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COVID-19-related disease sends more than two dozen children to LI hospitals

About 25 children have been treated at Cohen

About 25 children have been treated at Cohen Children's Medical Center in New Hyde Park for what is called the "pediatric multi-system inflammatory syndrome potentially associated with COVID-19." Credit: Newsday File/Yeong-Ung Yang

An inflammatory disease linked to COVID-19 has landed more than two dozen children in Long Island hospitals in the past two weeks, some in intensive care, hospitals and doctors said.

The state Department of Health issued an advisory Wednesday that urges hospitals to immediately report cases of what is called "pediatric multi-system inflammatory syndrome potentially associated with COVID-19," and to perform a test for the coronavirus. There were 64 cases in the state as of Tuesday, and similar cases have been reported outside the state, including in Europe, the advisory said.

The syndrome appears to stem from the kids’ immune systems' “hyperactive response” to the coronavirus infection, which then leads to inflammation of blood vessels and complications that have included inflamed heart muscles and breathing problems, said Dr. James Schneider, chief of pediatric critical care at Cohen Children’s Medical Center in New Hyde Park.

Most at Cohen have been so seriously ill that they required critical care treatment, he said. Schneider said none of the children at Cohen have died, and he is unaware of any deaths from the syndrome elsewhere.

About 25 children have been treated for the syndrome at Cohen, and most previously had been healthy, he said.

“This is a disease that’s barely two weeks old,” and why it affects a small number of children who contract the coronavirus but not the large majority is still unknown, Schneider said.

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The syndrome is emerging in some cases a few weeks after a child is believed to have contracted the coronavirus, and some of the kids with the syndrome tested negative for the coronavirus but positive for antibodies that the body creates in response to the virus, he said.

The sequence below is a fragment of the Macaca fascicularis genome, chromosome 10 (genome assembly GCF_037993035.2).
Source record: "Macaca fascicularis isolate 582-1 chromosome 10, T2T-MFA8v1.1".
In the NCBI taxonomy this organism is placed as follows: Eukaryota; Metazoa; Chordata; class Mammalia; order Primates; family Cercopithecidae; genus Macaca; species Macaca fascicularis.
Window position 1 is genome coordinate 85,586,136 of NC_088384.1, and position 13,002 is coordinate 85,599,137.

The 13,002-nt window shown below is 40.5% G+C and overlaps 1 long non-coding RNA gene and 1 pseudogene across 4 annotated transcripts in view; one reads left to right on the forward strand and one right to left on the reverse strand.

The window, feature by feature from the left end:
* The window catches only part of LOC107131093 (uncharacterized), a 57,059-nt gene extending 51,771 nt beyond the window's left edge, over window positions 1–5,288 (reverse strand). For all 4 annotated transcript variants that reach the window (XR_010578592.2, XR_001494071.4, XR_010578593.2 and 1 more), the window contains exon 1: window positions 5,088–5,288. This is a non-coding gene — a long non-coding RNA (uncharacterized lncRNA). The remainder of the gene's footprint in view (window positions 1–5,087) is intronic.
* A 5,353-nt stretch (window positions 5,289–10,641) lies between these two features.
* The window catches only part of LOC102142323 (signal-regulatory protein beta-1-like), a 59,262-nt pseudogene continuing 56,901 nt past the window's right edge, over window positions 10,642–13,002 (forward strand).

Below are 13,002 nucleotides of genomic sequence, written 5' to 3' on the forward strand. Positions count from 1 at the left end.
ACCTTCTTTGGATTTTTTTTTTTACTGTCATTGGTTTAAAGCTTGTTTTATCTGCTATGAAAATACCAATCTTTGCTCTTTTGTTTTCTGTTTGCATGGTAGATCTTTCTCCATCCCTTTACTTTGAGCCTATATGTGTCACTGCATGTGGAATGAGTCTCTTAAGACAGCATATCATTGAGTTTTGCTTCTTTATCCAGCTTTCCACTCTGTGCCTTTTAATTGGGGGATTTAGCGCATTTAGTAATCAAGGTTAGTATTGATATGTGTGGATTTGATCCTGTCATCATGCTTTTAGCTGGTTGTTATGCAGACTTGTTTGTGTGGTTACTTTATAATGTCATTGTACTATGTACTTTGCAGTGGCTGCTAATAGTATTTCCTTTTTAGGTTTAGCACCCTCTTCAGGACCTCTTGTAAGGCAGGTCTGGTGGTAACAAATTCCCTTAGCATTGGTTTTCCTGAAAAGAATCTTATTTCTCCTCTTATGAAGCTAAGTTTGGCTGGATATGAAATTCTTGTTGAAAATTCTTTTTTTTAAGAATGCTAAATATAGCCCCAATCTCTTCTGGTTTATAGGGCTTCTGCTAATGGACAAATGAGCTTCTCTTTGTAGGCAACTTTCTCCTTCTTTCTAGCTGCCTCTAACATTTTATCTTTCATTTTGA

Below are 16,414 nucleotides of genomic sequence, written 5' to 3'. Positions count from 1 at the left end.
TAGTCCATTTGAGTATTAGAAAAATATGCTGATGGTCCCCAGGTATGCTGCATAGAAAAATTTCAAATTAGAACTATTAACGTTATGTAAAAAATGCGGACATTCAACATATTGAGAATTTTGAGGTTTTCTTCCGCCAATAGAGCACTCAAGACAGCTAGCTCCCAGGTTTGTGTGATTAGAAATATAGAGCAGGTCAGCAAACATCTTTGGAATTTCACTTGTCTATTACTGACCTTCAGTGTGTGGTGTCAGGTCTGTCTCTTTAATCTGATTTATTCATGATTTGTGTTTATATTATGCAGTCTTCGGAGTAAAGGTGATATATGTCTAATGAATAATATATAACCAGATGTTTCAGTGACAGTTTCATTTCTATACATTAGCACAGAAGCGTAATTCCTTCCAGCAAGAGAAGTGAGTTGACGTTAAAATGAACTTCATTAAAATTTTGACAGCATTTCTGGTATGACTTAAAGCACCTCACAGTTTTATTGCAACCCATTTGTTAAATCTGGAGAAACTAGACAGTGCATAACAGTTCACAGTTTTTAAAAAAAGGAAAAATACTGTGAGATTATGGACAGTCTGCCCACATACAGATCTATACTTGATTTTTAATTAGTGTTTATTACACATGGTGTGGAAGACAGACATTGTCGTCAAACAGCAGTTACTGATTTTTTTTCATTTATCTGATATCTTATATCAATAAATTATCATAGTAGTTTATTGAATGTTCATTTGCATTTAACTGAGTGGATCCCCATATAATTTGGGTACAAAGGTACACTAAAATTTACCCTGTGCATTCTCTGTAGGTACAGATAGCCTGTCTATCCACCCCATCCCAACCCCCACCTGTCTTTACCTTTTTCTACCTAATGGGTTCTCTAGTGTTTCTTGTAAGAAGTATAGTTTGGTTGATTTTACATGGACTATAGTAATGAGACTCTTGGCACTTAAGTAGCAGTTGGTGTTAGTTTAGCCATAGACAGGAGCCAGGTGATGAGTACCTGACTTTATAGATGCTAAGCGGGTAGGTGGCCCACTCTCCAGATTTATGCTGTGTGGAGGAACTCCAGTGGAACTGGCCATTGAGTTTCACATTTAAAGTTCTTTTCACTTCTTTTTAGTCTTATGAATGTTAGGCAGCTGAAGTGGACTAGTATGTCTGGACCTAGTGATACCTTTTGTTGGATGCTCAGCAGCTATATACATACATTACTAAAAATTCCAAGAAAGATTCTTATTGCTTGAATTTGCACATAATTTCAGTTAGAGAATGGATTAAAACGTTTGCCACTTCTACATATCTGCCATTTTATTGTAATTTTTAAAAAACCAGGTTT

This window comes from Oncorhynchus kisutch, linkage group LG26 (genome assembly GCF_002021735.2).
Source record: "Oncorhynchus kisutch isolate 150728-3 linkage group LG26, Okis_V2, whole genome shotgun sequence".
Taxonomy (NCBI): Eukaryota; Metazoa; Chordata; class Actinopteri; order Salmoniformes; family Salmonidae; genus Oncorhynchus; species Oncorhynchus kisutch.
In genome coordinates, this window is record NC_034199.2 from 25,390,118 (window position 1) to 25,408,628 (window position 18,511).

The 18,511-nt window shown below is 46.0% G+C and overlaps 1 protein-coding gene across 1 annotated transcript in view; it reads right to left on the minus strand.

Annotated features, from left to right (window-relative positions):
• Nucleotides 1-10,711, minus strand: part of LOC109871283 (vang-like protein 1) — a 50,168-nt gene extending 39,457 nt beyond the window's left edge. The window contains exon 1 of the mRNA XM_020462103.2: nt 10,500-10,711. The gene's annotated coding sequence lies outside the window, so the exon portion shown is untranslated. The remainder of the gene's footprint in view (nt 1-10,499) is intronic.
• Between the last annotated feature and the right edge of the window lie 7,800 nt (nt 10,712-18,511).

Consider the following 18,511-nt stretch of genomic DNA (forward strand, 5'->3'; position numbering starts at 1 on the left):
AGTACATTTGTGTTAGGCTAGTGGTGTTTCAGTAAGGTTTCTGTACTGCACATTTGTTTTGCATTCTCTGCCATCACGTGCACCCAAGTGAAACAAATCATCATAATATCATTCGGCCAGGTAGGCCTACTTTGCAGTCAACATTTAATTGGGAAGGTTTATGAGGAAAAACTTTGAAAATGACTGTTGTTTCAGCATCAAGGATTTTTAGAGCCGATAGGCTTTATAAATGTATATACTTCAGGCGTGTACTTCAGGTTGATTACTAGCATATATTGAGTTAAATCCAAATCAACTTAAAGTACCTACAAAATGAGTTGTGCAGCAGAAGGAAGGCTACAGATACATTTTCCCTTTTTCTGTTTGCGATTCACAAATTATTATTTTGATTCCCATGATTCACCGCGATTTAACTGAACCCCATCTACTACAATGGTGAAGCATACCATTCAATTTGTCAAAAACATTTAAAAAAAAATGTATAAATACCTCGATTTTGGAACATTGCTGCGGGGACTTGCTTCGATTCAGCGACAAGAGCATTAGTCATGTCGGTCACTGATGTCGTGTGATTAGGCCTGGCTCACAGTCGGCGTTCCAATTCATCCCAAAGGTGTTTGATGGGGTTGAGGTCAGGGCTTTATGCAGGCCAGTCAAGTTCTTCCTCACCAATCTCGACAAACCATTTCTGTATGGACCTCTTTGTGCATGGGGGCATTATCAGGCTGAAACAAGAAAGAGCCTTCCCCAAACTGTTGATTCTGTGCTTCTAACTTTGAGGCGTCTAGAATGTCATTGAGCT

A 4-year-old boy Dr. Leonard Krilov treated for the syndrome at NYU Winthrop Hospital in Mineola had a high fever, rash, abdominal pain and inflammation in his kidneys about two to three weeks after he had mild respiratory issues and his parents had COVID-19 symptoms, Krilov said.

Within 24 hours after receiving intravenous immunoglobulin — a part of the blood’s plasma with antibodies — he improved markedly, Krilov said.

“Fortunately, it reversed itself before there were any major injuries,” he said.

Intravenous immunoglobulin is also a standard treatment for Kawasaki disease, said Krilov, an expert on Kawasaki, which has symptoms that overlap with the syndrome’s, such as inflammation of the lips, tongue and eyes, and rashes.

But there are key differences, he said. Kawasaki disease typically strikes children 1 to 3 years old, while the syndrome is reported primarily in children ages 4 to 12.

The syndrome’s effect in some cases on the cardiovascular system and other problems more often lead to a need for intensive care treatment than with Kawasaki disease, Schneider said. The cause of Kawasaki disease is unknown.

With some of the children with the syndrome, there is evidence of inflammation of the heart muscles or inflammation of the coronary arteries, and the latter in the long term could lead to serious heart damage, including heart attacks, if left untreated, he said.

A 10-year-old boy treated at Stony Brook Children’s Hospital had some symptoms linked to Kawasaki, along with significant vomiting, diarrhea and low blood pressure, said Dr. Christy Beneri, director of pediatric infectious diseases at the hospital.

Beneri said his treatment with tocilizumab, which “helps to knock down that overactive inflammatory response,” probably benefited him. The boy went home Saturday.

Like a number of other children with the syndrome, the boy needed help breathing, in his case with tubes that delivered oxygen through his nose, Beneri said. The boy had fluid in his lungs, she said.

Children at Cohen also required nasal prongs, or oxygen masks, and in a few cases ventilators, Schneider said.

In adults with COVID-19, breathing problems typically stem from a lung infection, he said.

But with children that have the syndrome, “If they have breathing difficulties, it’s usually because of this inflammatory response that’s affecting the whole body ... The lungs themselves are [typically] not primarily infected.”

The children, though, can then develop lung disease from the inflammation that occurs, he said.

Most children who contract the coronavirus have either had no symptoms or mild symptoms, worldwide research shows. Krilov said he doesn’t expect the emergence of the syndrome to change that.

“I don't think it's going to go from 64 cases and take off and reach huge, huge numbers,” he said. “I think it's important to watch out for it because it can be serious and needs to be monitored and treated. But I think it's still a rare anomaly.” 

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